Yoshida, born in Hawaii in 1930 to a Japanese immigrant father and a mother of Japanese lineage, was also the only artist of color associated with the Chicago Imagists. Though the group was far more equitable across gender lines than contemporaneous movements centered on the East Coast (Abstract Expressionism, Minimalism, Pop art), it was still very white. Yet the Imagists derived plenty of inspiration from the non-white cultural production that surrounded them in Chicago. Perhaps most famously, Karl Wirsum’s Screamin’ Jay Hawkins (1968) depicts the well-known African American singer and performer. Corbett and Berry describe the Imagists’ significant engagement with, and love for, the music and multimedia of their time. “It was a much more complex set of relationships in an insanely segregated city,” says Corbett.

The Tang is just one of many institutions to celebrate the Imagists within the past few years. At Milan’s Fondazione Prada, curator Germano Celant closed a show this past January, “Famous Artists from Chicago. 1965–1975.” The project suggests the Imagists’ widespread appeal and an international interest in a movement that was thriving far from global art centers.

Matthew Marks Gallery exhibited work by the Hairy Who in a 2015 group show, placing the group members in dialogue with San Francisco Funk Art figures such as Peter Saul and the Detroit-based Destroy All Monsters group, which included Mike Kelley and Jim Shaw. Curated by Nadel (who’s become one of the Imagists’ biggest champions with his writing and curation), the show proposed that, operating beyond the mainstream art world, these artists turned to figuration inspired by advertising, primitive art, comic books, and other sources once dismissed as lowbrow.

Installation view of “The Chicago Show” at 56 Downing St., Brooklyn, 2018. Photo by Johannes Berg. Courtesy of Alexandra Fanning Communications.

Placing the Imagists in a contemporary context, Chicago-born curator Madeleine Mermall has curated “The Chicago Show,” an exhibition in a Brooklyn townhouse, on view through May 20th, that pairs the work of Nutt, Yoshida, Westermann, and their ilk with that of emerging Chicago artists who similarly revel in cartoonish figuration. “There’s this strong, special community right now,” Mermall says. “They’re all working together and showing together and putting on DIY shows.”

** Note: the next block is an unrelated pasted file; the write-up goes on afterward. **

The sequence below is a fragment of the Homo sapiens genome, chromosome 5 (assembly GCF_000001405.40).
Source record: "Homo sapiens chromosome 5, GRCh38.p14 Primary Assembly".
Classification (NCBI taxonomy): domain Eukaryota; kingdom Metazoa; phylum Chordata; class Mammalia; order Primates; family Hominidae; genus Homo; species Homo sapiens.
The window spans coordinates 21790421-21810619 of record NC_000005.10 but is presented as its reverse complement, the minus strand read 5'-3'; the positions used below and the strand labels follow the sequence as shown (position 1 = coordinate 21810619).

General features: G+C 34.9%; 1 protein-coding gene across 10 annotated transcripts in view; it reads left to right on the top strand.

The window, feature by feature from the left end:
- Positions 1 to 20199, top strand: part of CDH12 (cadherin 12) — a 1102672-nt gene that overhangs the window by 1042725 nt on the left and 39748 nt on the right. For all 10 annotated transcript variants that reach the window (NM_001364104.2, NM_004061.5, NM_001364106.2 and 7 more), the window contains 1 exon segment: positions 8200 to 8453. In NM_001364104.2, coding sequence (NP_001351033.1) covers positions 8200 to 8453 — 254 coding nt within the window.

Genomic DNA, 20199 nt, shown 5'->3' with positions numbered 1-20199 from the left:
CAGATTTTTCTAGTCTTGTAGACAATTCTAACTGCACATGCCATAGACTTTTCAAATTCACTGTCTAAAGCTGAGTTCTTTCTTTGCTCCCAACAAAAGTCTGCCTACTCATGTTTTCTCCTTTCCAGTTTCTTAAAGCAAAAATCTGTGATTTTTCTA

One of the exhibited artists from the younger generation, Darius Airo, recalls a corner of the Art Institute of Chicago where he first noticed the work of Ed Paschke and Karl Wirsum. His own acrylic painting, Chicago Faucet Venus (2018), features a very pink, heavily distorted female form with a fractured face. Another participant, Jenn Smith, says that what interests her in the Imagists’ work is a feeling of “holding your cards close to the chest. How much information to reveal and how much to conceal. Like a sexual repression.” She also admires their sense of humor and flat treatment of the figure. A third artist, Bryant Worley, is presenting a 2018 work entitled Dic Pics, which features tattooed men in cowboy hats. He goes so far as to call the Imagists “my entryway into painting as I know it today.”

This renewed attention to the Midwestern group seems to only be getting started. Derek Eller, who has shown Wirsum since 2010, says that since then, he’s seen “a lot more interest here in New York, and probably internationally.” While Barbara Rossi recently enjoyed a small solo exhibition at the New Museum, many of the Imagists have yet to receive major museum retrospectives. This fall, however, the Art Institute of Chicago will mount a group show, as will Goldsmiths Centre for Contemporary Art in London in spring 2019. Corbett thinks it’s time, and the recent wave of shows contributes to a certain momentum. “We’ve seen in the last five, six, seven years a whole bunch of small survey shows that have set things up for the opportunity for incredible, career-spanning exhibitions,” he says. Before long, Chicago’s distinct aesthetic accent should be more pervasive than ever.

HomeMuseumsArtistsFairsShowsAuctionsGalleriesMagazine